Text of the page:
One of the biggest reasons why was a rash of injuries late in the season that caused that team, which was in first place in early August, to fall apart down the stretch and finish third in the American League East.
With the Red Sox running into similar misfortune this season, it begs the question: can they survive?
In Francona's mind, comparing the two years is like apples and oranges, in large part due to the fact that in 2006 the injuries came fast and furious but were concentrated on the most important position on the field.
"We lost our entire pitching staff," Francona said. "We were getting pitchers from all over the map [to fill in]."
Indeed, while today's club needs temporary replacements at second base and at catcher, it has managed to avoid sweeping injuries to its starting rotation. Josh Beckett has been sidelined for some time and Clay Buchholz may miss a start or two with a hamstring strain, but Francona feels good about the staff going forward.
It was not easy to feel good in 2006, when guys like Kevin Jarvis, Jason Johnson, Kyle Snyder, Kason Gabbard, David Pauley and others were given several starts, some of them resulting in some unsightly results.
With just two pitchers — Beckett and Curt Schilling — making at least 30 starts, the 2006 Sox went 25-38 from July 26 to the end of the season.
Although the rotation has not been devoid of injuries in 2010, it has remained the backbone of a team built around pitching. That gives Francona plenty of confidence that this latest rash of injuries will not cause a collapse similar to that of '06.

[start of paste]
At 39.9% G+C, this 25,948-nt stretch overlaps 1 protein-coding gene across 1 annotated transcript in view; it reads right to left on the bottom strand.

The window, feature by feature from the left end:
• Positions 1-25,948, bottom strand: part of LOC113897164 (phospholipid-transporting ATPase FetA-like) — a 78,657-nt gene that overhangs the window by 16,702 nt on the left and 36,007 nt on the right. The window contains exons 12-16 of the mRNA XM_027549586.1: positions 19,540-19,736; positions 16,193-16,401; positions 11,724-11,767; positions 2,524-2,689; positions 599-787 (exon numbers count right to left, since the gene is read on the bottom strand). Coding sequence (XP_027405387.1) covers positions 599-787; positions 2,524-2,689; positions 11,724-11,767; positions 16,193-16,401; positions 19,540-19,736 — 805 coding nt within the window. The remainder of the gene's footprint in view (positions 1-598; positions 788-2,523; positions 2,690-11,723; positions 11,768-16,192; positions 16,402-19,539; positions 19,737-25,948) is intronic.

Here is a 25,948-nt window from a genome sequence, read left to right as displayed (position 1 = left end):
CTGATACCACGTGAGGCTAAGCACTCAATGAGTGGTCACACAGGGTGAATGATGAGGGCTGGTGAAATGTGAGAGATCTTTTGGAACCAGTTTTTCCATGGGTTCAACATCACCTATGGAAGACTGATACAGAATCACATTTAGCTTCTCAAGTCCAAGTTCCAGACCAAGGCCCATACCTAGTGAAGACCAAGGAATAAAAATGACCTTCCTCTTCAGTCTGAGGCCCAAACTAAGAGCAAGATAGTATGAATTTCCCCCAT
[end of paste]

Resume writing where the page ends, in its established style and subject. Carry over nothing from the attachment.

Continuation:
"As long as you pitch, you're gonna give yourself a chance and our pitching looks good," the skipper added. "If you're gonna get beat up, you lose pitching, it's gonna be hard to replace."
For the most part, the 2006 season went into the tank when the Sox were swept in five straight games by the Yankees at Fenway Park. While Beckett and Schilling made starts in the series, so too did Johnson, Jon Lester (just 22 and little more than a promising call-up at the time) and David Wells, who was 43 and acquired from San Diego to try to eat up some innings.
The starters combined to go 0-3 with an 8.03 ERA in that series, and Boston never recovered.
Lester, of course, has become the ace of the staff in the four years since, and his complete-game win Sunday in San Francisco — the city which saw the Sox lose Buchholz, Dustin Pedroia and Victor Martinez to injury — simply reinforced Francona's take on the health of the club.
"It's not like we don't love Pedroia and Victor, but if you get a Lester out there for nine innings, it takes the burden away a little bit," Francona said.
So long as Lester keeps going and the other arms avoid the injury bug spreading throughout the clubhouse, a repeat of 2006 will not occur. So says Francona.